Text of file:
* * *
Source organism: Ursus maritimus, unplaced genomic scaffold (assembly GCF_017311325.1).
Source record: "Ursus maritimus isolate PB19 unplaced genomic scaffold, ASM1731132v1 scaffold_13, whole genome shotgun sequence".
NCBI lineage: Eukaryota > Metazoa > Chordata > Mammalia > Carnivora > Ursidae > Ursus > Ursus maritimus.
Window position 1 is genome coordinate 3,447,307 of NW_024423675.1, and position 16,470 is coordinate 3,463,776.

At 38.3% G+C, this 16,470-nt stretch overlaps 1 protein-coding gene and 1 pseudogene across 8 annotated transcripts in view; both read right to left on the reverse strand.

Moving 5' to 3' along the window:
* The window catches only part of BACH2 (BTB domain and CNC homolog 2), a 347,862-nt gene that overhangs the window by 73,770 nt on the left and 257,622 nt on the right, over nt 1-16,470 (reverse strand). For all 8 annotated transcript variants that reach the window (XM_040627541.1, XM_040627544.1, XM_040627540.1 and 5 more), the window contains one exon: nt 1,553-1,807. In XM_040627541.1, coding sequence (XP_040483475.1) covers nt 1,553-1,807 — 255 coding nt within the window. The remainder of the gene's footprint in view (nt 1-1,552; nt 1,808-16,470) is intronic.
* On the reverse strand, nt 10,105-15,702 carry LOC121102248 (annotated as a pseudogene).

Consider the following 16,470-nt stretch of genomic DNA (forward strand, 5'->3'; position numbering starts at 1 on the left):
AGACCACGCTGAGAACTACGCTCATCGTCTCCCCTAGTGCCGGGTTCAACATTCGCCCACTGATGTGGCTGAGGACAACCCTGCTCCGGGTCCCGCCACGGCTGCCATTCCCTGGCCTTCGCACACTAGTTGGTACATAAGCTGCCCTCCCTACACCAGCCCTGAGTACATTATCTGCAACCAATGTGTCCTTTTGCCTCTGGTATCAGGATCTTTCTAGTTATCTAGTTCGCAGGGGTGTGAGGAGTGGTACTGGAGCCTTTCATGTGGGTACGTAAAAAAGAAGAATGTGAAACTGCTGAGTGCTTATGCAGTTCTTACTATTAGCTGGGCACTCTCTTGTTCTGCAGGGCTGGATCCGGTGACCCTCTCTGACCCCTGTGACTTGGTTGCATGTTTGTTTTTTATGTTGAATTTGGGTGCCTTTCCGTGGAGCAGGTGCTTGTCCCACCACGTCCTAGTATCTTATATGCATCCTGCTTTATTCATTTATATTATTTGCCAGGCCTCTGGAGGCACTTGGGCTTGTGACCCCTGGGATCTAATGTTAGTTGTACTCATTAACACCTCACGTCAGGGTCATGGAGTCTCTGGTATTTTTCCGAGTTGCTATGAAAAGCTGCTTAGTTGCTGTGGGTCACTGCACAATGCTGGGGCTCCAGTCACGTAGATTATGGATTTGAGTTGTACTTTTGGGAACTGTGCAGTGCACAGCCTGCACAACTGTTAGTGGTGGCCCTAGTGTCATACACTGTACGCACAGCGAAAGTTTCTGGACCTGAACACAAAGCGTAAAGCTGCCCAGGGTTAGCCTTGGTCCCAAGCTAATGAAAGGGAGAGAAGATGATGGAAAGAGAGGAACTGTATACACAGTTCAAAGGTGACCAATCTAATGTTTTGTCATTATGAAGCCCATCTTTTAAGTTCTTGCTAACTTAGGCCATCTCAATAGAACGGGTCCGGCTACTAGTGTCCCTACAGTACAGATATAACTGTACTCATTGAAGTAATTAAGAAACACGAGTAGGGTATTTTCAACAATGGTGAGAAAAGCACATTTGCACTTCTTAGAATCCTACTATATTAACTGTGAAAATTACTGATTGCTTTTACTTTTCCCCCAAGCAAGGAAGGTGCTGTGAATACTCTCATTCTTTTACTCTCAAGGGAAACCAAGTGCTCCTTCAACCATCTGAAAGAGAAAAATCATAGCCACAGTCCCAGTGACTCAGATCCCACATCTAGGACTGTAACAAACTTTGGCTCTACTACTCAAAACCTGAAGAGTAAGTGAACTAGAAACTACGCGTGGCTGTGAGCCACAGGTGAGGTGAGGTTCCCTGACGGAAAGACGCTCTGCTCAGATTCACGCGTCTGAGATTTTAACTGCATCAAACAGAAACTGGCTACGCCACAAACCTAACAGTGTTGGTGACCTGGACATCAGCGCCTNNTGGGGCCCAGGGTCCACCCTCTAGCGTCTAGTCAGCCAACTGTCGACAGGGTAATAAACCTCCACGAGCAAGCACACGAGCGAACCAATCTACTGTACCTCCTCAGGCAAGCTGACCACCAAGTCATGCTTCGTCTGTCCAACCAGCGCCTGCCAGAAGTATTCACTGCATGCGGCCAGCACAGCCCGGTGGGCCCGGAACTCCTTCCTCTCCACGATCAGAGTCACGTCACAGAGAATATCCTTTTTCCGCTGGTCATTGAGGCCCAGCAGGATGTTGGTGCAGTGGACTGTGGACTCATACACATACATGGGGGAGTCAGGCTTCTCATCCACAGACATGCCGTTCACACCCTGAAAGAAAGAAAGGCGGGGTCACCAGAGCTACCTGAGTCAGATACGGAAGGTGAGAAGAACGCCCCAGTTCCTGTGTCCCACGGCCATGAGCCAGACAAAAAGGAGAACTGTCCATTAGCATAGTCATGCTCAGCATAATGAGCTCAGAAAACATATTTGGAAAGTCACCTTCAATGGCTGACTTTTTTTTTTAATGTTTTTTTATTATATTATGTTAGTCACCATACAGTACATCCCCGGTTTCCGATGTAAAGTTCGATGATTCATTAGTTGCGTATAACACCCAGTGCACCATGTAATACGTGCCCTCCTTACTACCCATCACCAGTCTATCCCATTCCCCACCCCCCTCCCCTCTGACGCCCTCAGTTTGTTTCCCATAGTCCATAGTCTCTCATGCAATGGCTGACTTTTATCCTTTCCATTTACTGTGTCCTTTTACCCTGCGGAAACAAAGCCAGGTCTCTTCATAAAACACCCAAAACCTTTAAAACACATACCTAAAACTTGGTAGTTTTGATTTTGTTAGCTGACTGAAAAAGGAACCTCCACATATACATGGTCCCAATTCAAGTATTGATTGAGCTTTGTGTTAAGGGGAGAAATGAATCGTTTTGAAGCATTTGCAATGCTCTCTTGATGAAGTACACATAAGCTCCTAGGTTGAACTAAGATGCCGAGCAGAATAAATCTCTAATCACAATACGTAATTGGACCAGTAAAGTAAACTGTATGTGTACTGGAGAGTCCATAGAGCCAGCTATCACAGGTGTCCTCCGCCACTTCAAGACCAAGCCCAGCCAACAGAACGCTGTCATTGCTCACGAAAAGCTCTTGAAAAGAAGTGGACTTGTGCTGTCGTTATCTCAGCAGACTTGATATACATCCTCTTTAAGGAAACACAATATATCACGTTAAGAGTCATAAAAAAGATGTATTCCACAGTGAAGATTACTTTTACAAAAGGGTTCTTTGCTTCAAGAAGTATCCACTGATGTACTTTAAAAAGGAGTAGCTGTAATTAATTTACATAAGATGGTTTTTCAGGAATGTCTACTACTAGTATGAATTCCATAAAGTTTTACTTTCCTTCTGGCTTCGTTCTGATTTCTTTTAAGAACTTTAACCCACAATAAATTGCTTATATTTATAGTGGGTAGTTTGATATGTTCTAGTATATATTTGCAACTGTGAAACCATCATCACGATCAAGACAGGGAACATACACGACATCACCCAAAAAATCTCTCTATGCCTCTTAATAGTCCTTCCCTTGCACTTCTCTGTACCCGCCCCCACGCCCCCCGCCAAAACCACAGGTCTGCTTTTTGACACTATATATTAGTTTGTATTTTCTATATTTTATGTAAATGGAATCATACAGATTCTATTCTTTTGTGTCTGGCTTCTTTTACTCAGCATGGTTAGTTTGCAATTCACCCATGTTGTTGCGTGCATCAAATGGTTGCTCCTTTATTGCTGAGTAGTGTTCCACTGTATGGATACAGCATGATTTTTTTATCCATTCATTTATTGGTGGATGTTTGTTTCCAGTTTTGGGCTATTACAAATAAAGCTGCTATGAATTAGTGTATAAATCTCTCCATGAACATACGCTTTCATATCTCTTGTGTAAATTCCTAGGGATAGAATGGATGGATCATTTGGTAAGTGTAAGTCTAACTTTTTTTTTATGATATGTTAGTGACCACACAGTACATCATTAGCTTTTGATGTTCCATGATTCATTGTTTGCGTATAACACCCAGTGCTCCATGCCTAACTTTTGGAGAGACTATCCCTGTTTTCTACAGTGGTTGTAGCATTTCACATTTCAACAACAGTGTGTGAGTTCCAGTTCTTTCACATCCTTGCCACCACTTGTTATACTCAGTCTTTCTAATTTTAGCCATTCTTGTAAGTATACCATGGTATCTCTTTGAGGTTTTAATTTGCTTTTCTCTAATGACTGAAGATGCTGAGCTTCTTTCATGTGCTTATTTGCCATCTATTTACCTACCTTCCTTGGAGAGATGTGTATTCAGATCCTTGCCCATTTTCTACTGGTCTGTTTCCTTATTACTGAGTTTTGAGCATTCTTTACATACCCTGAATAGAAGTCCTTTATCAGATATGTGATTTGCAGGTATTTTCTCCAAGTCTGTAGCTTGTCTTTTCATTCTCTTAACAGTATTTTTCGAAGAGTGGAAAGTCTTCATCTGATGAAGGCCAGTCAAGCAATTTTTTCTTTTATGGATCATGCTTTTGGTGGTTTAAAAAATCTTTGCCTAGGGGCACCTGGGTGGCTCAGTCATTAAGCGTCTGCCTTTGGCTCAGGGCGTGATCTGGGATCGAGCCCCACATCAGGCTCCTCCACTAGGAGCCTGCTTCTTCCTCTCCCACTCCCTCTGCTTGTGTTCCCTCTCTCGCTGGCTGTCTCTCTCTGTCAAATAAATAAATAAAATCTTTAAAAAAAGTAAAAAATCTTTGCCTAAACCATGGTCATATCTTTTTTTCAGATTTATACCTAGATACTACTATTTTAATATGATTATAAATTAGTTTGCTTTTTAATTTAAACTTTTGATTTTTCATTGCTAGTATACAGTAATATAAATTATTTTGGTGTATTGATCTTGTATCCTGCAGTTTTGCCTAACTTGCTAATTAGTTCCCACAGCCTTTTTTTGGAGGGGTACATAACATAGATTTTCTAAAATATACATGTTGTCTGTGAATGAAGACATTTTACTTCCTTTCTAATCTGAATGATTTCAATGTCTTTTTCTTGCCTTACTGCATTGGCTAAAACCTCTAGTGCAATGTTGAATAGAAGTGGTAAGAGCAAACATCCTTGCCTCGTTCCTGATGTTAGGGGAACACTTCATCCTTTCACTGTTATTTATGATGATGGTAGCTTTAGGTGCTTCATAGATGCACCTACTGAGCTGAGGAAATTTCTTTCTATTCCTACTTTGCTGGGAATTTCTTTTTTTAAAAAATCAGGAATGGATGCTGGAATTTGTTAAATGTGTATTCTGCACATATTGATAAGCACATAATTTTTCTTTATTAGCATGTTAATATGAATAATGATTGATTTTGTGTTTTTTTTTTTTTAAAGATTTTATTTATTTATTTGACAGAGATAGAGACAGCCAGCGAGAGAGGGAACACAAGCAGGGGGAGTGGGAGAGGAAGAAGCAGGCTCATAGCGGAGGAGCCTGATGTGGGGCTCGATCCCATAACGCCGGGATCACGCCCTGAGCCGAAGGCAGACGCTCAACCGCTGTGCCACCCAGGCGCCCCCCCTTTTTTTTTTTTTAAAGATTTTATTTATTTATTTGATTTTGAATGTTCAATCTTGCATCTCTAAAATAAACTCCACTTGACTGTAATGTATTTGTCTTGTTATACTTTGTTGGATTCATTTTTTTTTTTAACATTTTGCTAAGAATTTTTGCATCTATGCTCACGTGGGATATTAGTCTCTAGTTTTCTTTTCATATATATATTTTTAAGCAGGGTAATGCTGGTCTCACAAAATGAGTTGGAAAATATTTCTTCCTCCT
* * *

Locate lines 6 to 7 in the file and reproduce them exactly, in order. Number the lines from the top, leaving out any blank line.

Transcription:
Moving 5' to 3' along the window:
* The window catches only part of BACH2 (BTB domain and CNC homolog 2), a 347,862-nt gene that overhangs the window by 73,770 nt on the left and 257,622 nt on the right, over nt 1-16,470 (reverse strand). For all 8 annotated transcript variants that reach the window (XM_040627541.1, XM_040627544.1, XM_040627540.1 and 5 more), the window contains one exon: nt 1,553-1,807. In XM_040627541.1, coding sequence (XP_040483475.1) covers nt 1,553-1,807 — 255 coding nt within the window. The remainder of the gene's footprint in view (nt 1-1,552; nt 1,808-16,470) is intronic.